High Court to control the Indigenous voice

Chris Merritt              2 June 2022

Published in the Australian Newspaper

When the time comes to decide on whether to entrench an Indigenous voice to parliament within the Constitution, the conduct of the High Court cannot be ­ignored.

The reason is simple: if the nation goes down this path, the ultimate fate of the new institution – like all other parts of the Constitution – would become the responsibility of the seven High Court judges, not parliament.

The meaning of a new constitutional provision on the voice would be determined by the court.

The clearest example is section 92 which, thanks to judicial interpretation, no longer comes within a bull’s roar of meaning what it says.

This provision, which was fundamental to federation, is supposed to guarantee that “trade, commerce and intercourse among the states … shall be absolutely free”.

Instead, it now means the High Court will only strike down barriers erected by states if the court believes they do not pass a test, created by the court, known as “structured proportionality”.

There is no longer anything absolute about the freedom to move around this nation.

So if we are asked to give the High Court control over the fate of the voice, it would be unwise to ignore what the court has done to the document that was approved by the people at the time of ­Federation.

The intention of those who argue for constitutional entrenchment is that the voice, as proposed, will be a benign addition to the nation’s founding document that will unite rather than divide this country.

But nobody should forget that the proponents of federation also had good intentions for freedom of movement.

The debate also needs to take account of what has happened since the court unilaterally “constitutionalised” and thereby took control of an aspect of Indigenous affairs that had previously been the responsibility of parliament.

In February, 2020, the court subjected parliament’s constitutional power to expel foreign criminals to a previously unknown race-based restriction.

In a decision known as Love and Thoms, it ruled that foreigners who can claim Aboriginal antecedents are no longer aliens, regardless of whether they hold foreign citizenship or are born in other countries.

That decision means parliament’s constitutional power to make laws for the deportation of aliens no longer extends to people with Aboriginal ancestry – even if they have been convicted of crimes that would lead to the deportation of others.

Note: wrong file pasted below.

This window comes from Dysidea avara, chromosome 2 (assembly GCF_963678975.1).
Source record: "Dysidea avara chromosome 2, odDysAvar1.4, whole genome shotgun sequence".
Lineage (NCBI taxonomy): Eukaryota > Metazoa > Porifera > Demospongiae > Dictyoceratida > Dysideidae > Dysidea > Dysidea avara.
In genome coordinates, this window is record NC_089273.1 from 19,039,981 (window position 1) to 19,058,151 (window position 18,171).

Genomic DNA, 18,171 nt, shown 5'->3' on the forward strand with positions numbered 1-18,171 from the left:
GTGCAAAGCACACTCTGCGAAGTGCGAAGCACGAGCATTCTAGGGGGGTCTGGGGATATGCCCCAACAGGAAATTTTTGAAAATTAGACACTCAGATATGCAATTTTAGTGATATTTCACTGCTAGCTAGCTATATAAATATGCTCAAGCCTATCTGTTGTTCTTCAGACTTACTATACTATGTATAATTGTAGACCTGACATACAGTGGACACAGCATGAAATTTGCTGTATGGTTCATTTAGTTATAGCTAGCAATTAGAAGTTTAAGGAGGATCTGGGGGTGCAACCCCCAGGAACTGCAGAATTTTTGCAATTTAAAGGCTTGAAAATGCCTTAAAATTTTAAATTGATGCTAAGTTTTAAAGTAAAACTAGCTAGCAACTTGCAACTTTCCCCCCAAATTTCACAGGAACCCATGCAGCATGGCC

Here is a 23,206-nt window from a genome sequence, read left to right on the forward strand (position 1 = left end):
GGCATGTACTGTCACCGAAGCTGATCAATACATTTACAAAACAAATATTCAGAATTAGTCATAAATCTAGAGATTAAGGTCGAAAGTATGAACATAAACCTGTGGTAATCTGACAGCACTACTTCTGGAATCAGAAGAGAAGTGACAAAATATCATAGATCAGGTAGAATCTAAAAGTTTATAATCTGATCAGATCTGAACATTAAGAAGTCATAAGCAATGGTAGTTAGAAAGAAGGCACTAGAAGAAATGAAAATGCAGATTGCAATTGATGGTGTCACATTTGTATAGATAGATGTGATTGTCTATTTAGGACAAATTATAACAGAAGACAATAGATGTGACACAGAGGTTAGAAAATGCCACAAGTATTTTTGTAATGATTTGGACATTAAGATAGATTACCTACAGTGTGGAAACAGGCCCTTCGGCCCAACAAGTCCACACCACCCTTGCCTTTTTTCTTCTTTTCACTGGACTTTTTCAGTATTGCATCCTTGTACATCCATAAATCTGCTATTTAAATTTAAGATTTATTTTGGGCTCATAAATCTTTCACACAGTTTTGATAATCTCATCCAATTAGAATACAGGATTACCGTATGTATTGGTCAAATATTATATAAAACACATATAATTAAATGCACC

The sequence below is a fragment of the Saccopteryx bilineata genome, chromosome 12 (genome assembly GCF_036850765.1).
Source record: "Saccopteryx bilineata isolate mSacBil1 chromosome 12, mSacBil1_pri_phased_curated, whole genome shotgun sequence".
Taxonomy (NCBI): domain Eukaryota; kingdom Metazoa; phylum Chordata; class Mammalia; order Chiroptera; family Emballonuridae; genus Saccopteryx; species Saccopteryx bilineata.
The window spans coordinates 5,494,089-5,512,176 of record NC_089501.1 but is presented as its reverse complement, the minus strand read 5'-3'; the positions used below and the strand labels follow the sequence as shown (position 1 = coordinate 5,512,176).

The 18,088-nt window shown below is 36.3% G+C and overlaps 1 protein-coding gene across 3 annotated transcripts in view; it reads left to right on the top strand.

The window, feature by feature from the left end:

None of that is written in the Constitution and, according to the powerful dissent by Chief Justice Susan Kiefel, is beyond the proper role of the High Court.

But the Constitution means what the High Court says it means. Love and Thoms is a precedent and the thing about precedents is they are usually the beginning of a line of authority that can lead to destinations that nobody foresaw.

That is not the case with statutory institutions.

Consider this possibility: if foreign criminals with Aboriginal antecedents cannot be deported, what about foreign criminals who adopt Aboriginal culture? Are they also beyond parliament’s power to make laws concerning aliens? That example is not hypothetical. Right now, the High Court is considering whether to build on the Love and Thoms precedent by preventing the deportation of a New Zealander with Maori ancestry who adopted Aboriginal culture and has gone through an initiation ceremony, is recognised as a Mununjali man and is registered with Centrelink as an Aborigine.

But the court is also considering whether to overturn Love and Thoms – in line with an argument from the former federal government that has been before the court since January.

It was presented at a hearing last month by Stephen Donaghue, the Commonwealth Solicitor-General, just before Scott Morrison called the election.

This case, known as Minister for Immigration v Shayne Paul Montgomery, is the perfect example of how public policy can take a surprising turn when it becomes the responsibility of the court, rather than parliament.

The decision in Montgomery’s case, whatever it might be, will form the context for the debate over whether to give the court responsibility for the voice.

Because two of the four judges in the Love and Thoms majority have retired, there is a chance that the arguments of the former federal government might prevail.

Ranged against that is the doctrine that a change of personnel is not sufficient reason for the court to overturn one of its own recent decisions.

This is a last roll of the dice for Montgomery. If his adopted Aboriginality does not prevail, the normal character test in migration matters is unlikely to be of much help.

Since arriving in Australia, he has been very busy. A Federal Court judgment shows that between 1997 and 1999 he was found guilty without conviction in Queensland’s Children’s Court and District Court for a variety of offences for which he received community service orders, bonds and probation.

Between 2003 and 2015 he served periods of imprisonment of up to two years. His record includes convictions for break and enter, unlawful use of motor vehicle, stealing, attempted stealing, fraud, wilful damage, unlawful possession of suspected stolen property, possessing dangerous drugs, obstructing police, failure to appear, contravening directions and breaching order.

In 2019, after he served another 14 months in prison for aggravated burglary and commit offence in dwelling, he was placed in immigration detention and his visa was cancelled. When he was freed by the Federal Court, the High Court agreed to hear the government’s appeal.